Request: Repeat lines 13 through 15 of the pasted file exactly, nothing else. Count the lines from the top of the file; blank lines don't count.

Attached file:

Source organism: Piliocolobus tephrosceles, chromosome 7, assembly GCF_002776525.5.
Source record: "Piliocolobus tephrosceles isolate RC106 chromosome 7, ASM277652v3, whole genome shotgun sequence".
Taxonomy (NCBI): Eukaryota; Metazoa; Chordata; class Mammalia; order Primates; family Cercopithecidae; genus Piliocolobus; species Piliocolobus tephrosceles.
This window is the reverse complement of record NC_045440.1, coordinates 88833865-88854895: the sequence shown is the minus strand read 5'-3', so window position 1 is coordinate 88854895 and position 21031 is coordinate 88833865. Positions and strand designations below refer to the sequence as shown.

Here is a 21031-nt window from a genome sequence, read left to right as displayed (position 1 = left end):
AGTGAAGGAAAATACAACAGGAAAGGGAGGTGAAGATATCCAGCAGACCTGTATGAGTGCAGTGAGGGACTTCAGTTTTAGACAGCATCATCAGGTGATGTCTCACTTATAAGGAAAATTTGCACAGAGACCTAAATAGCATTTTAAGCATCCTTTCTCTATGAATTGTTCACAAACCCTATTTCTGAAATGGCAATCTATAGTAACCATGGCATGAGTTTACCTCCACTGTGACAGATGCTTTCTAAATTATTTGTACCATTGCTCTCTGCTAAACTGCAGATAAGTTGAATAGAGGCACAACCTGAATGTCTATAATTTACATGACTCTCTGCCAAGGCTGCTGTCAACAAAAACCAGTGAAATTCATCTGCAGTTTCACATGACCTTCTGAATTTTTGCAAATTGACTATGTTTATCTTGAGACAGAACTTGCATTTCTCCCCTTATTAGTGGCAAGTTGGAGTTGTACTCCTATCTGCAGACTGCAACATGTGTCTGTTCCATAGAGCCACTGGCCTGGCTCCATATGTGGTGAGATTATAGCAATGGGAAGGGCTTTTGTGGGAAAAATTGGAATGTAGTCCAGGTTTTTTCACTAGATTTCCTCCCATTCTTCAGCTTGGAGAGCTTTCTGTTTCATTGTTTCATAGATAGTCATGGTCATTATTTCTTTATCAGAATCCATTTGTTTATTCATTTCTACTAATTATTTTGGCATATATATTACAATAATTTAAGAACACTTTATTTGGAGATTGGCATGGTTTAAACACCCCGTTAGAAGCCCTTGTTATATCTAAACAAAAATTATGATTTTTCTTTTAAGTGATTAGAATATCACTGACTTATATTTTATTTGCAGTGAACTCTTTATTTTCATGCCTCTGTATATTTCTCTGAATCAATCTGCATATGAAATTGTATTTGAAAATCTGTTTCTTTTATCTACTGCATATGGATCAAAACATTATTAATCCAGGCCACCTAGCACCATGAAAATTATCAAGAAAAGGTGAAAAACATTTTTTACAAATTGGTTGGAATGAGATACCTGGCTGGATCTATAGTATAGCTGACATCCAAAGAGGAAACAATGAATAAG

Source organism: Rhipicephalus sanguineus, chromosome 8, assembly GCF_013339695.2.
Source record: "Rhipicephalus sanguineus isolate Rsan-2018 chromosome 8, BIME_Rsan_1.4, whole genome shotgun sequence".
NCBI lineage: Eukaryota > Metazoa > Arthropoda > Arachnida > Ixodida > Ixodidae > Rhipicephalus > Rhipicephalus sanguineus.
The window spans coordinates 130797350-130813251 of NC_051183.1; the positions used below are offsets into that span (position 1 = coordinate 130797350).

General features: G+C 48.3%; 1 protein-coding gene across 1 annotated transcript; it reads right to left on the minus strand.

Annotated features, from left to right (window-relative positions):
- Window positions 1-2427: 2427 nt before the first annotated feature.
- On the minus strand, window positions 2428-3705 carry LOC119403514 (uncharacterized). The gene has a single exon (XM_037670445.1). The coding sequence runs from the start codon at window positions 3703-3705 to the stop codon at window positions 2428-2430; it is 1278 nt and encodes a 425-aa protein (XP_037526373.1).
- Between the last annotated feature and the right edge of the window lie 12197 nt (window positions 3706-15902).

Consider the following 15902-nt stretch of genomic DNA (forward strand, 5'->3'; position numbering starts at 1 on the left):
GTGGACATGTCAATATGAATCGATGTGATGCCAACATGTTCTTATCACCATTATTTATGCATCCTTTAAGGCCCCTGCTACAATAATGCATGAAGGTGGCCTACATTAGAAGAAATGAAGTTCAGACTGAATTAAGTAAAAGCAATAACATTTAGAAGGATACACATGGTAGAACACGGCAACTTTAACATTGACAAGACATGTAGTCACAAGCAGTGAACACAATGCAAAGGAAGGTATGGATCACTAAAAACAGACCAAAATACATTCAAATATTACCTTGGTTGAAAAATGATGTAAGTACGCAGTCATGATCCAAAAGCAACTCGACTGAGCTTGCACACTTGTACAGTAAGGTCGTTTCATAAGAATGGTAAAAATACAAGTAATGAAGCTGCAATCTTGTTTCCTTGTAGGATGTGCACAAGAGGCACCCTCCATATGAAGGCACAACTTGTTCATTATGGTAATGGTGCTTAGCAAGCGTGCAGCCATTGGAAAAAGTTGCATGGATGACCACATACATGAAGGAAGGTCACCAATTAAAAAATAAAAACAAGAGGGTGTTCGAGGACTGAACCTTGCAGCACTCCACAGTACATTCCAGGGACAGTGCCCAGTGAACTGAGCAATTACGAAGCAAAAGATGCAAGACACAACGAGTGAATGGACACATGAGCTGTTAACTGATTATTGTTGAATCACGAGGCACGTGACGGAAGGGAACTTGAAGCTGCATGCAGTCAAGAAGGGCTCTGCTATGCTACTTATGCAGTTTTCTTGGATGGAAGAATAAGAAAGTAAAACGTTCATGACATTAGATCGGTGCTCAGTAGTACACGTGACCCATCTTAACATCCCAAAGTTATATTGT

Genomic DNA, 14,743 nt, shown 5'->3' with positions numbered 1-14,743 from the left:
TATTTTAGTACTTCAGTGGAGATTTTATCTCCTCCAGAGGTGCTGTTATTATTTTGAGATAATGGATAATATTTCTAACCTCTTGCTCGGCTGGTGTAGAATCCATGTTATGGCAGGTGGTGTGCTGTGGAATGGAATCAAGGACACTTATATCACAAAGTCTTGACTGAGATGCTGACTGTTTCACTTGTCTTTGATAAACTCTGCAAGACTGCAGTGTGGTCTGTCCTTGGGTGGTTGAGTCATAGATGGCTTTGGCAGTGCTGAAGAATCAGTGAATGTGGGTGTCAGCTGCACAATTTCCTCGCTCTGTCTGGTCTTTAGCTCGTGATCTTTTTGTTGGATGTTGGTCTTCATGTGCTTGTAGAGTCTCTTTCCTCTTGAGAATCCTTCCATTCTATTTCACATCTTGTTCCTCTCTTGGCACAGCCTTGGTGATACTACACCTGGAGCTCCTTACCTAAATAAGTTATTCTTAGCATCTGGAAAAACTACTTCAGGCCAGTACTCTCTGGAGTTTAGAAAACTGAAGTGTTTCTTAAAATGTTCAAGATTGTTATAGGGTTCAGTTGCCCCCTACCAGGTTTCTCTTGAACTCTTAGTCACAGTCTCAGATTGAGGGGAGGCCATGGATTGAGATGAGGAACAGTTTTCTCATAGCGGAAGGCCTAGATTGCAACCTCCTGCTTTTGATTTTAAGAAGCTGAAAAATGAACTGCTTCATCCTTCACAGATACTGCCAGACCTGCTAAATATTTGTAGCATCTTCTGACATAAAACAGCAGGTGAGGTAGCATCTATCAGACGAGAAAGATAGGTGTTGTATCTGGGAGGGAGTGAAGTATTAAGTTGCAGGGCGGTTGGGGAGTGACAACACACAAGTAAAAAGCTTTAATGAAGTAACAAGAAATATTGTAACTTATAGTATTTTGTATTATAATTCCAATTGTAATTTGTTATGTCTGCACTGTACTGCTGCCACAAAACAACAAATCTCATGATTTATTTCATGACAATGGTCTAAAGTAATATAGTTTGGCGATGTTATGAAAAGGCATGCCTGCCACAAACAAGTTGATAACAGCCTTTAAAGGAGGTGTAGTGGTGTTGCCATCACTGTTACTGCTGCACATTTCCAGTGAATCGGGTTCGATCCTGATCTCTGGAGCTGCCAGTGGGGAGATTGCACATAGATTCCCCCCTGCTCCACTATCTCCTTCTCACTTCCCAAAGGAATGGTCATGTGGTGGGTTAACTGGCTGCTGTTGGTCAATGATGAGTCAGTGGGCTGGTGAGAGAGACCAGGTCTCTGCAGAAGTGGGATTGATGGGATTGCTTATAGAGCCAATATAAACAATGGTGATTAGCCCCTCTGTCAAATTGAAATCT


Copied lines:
- Window positions 1-2427: 2427 nt before the first annotated feature.
- On the minus strand, window positions 2428-3705 carry LOC119403514 (uncharacterized). The gene has a single exon (XM_037670445.1). The coding sequence runs from the start codon at window positions 3703-3705 to the stop codon at window positions 2428-2430; it is 1278 nt and encodes a 425-aa protein (XP_037526373.1).
- Between the last annotated feature and the right edge of the window lie 12197 nt (window positions 3706-15902).